Caregiving for family members with dementia is costly. Caregivers often lose income from lost work opportunities, and they experience higher health care costs resulting from the physical stress of caring for a loved one. A 2011 National Alliance for Caregiving and University of Pittsburgh Department of Psychiatry study entitled “Caregiving Costs: Declining Health in the Alzheimer’s Caregiver as Dementia Increases in the Care Recipient” found that “the median cost of health care service use was calculated for caregivers and non-caregivers. Healthcare for family caregivers providing care for someone with Alzheimer’s cost an average of $4,766 more per year.”
The study focused on a sample of Alzheimer’s Disease family caregivers who provided care over an 18-month period in the home. The average age of the caregivers was 61.7 years. More than half were Caucasian/White (58%), 23% were African American and 18% were Hispanic/Latino. All were unpaid, and most were either spouses (48%) or adult children (41%). The vast majority were female (82.8%) who were spending an average of 7.9 hours daily on care tasks. The average duration of caregiving was 4.3 years. The care recipients’ average age was 78.7 years, and nearly half of them were men (42%). The study can be accessed by clicking the following link: http://www.caregiving.org/pdf/research/Alzheimers_Caregiving_Costs_Study_FINAL.pdf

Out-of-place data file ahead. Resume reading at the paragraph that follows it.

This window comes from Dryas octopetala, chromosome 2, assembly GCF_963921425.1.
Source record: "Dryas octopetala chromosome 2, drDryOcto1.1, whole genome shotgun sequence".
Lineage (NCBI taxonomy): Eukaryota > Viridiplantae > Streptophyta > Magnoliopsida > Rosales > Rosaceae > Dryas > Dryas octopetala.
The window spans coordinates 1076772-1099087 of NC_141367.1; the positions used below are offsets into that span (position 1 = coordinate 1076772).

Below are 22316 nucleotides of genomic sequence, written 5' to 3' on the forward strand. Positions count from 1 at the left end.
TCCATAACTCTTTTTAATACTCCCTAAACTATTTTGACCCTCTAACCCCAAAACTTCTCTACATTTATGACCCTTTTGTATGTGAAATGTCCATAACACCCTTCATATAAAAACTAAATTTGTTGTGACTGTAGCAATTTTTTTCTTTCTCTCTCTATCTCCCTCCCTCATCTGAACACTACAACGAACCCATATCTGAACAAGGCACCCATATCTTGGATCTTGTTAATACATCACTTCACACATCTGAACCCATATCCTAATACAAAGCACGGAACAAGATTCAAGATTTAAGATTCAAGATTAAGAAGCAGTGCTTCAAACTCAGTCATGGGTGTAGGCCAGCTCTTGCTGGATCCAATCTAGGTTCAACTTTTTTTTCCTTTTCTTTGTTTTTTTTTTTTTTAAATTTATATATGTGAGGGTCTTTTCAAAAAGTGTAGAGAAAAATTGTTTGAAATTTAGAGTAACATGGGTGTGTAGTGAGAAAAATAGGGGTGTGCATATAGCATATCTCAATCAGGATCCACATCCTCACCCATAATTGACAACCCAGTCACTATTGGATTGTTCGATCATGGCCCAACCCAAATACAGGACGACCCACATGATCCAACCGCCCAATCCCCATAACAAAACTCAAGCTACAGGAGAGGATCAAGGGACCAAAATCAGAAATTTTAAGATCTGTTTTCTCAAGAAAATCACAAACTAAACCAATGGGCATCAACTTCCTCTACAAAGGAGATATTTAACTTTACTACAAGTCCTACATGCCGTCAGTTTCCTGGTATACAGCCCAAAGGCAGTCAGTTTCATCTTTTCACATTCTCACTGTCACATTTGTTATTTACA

A new resource has been published to assist caregivers with this important task. The Administration on Aging (AoA) within the Administration for Community Living (ACL) commissioned a supplemental issue of Generations through its National Alzheimer’s and Dementia Resource Center (NADRC) in an effort to advance the establishment and enhancement of dementia-capable home and community-based systems. This issue may be accessed by clicking the following link: Supporting People with Dementia and Their Caregivers in the Community.
The Generations supplement comprises 18 articles authored by experts in a broad range of dementia care and advocacy topics. This special issue is dedicated to the delivery of information on a range of topics of significance for people living with dementia and their caregivers. Intended to put dementia care in context, this issue provides insight into evidence-based interventions, person-centered/directed dementia care, underserved and vulnerable populations, and other topics for providing effective home and community-based services. The Generations publication is free.